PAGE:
Results and discussion
Sample distribution of the study
Locus of control
Internal locus of control
External locus of control
Will you start business, if Government frames long term policies to support your venture
Summary of multivariate tests (Wilks Lambda) for innovation, proactiveness, risk taking and entrepreneurial Intensity on gender, locus of control and government long term policies
Locus of Control
Government long term Policies
Gender* Government long term policies
Gender*Locus of control *Government long term policies
Summary of analysis of variance for innovation, proactiveness, risk taking, frequency and entrepreneurial intensity on gender, locus of control and government long term policies
Type III sum of squares
Locus Of Control
Frequency of entrepreneurial activities
Affective States in Learning
Frequency of entrepreneurial activities
Gender* LOC *Govt.policies
LOC wise mean scores of students for entrepreneurial intensity, frequency of entrepreneurial activities, proactiveness and innovation
Frequency of entrepreneurial activities
Affective States in Learning
Government policies wise mean scores of students for entrepreneurial intensity, frequency of entrepreneurial activities, risk taking, proactiveness and innovation
Frequency of entrepreneurial activities
Gender and government long term policies wise mean scores of students for proactiveness
Government long term policies
Gender, locus of control and government long term policies wise mean scores of students for proactiveness
Government long term policies
The importance of LOC within the field of entrepreneurship is valuable in that it may lend to a better understanding of the continuation of firms in early years of the start-up process when most nascent entrepreneurs face the biggest challenges. If an internal disposition toward entrepreneurial outcomes is characteristic of successful entrepreneurs, the usefulness of the locus construct becomes all the more apparent. According to a study by Littunen (2000), activities during the entrepreneurial process affected the personal characteristics of the entrepreneur. A study by Shaver (1995) suggests that if entrepreneurs are not born they can be “made”. A study by Hansemark (1998) concluded that there is a possibility of increasing entrepreneurship in a society through stimulating psychological characteristics seen as vital for entrepreneurship activity. More specifically, how Locus of Control of Reinforcement, could be stimulated in an educational situation. As need for Achievement and Locus of Control are regarded as socially learned (McClelland, 1990; Rotter, 1966), these concepts should be made a compulsory part in the educational/ training programmes. During such programmes the students should be taught to make more favourable causal attributions such as learning to ascribe failure to insufficient effort, in order to lead students to interpret their success as due to internal qualities.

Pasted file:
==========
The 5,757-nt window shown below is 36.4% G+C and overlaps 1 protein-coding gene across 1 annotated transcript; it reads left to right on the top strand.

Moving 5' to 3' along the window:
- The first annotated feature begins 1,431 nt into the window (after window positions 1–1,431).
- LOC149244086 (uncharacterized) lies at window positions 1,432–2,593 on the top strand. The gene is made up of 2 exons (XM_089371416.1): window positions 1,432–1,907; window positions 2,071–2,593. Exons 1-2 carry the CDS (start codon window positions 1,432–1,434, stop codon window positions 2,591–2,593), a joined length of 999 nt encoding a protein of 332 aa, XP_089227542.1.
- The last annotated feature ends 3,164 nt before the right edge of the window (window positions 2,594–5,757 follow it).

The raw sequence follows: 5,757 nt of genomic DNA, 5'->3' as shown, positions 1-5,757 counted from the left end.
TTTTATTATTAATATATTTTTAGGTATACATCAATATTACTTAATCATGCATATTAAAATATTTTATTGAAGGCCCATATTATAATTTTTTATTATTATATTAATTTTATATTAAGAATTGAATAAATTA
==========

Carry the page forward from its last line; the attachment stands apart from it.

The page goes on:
Chowdhury (2007) explains that political instability, corruption, lack of infrastructure facilities, education and training, lack of financial help, all pose as barriers to entrepreneurship in developing nations. Governments all across the world should frame policies to overcome these obstacles. Governments play a crucial role in enhancing the ability of individuals to act entrepreneurially. The influence of historical, cultural, economic, and societal factors on government policies results in suboptimal use of government assets, often evidenced by an inefficient regulatory environment (Frederking, 2004; Wade and Shipilov, 2002). Government support in all manners definitely increases proactiveness to be an entrepreneur. Government support with improved educational patters can enhance the entrepreneurial status of any country whether developed or developing. Proactiveness is crucial to entrepreneurial behaviour because it is concerned with the implementation stage of entrepreneurship. Proactive individuals do what is necessary to bring their concepts to fruition and gain an advantage by being the first to capitalize on new opportunities (Sang and Peterson, 2000). According to Mansfield (1991) and Lissenburgh and Harding (2000), the growing role of the university in the new economy is well beyond providing industry and the state apparatus with trained personnel and engaging in research that provides a knowledge base for industry to draw upon. Instead, they should transform into an entrepreneurial university by promoting economic and social development through the commercialization of research results. Thus it may be concluded that changes in educational patters along with reinforcement of intrinsic locus of control and government’s long term support will facilitate the young energetic generation to exploit beyond the jobs that are available. Learned skill-sets and infrastructural support will allow youngsters to explore the world of entrepreneurship.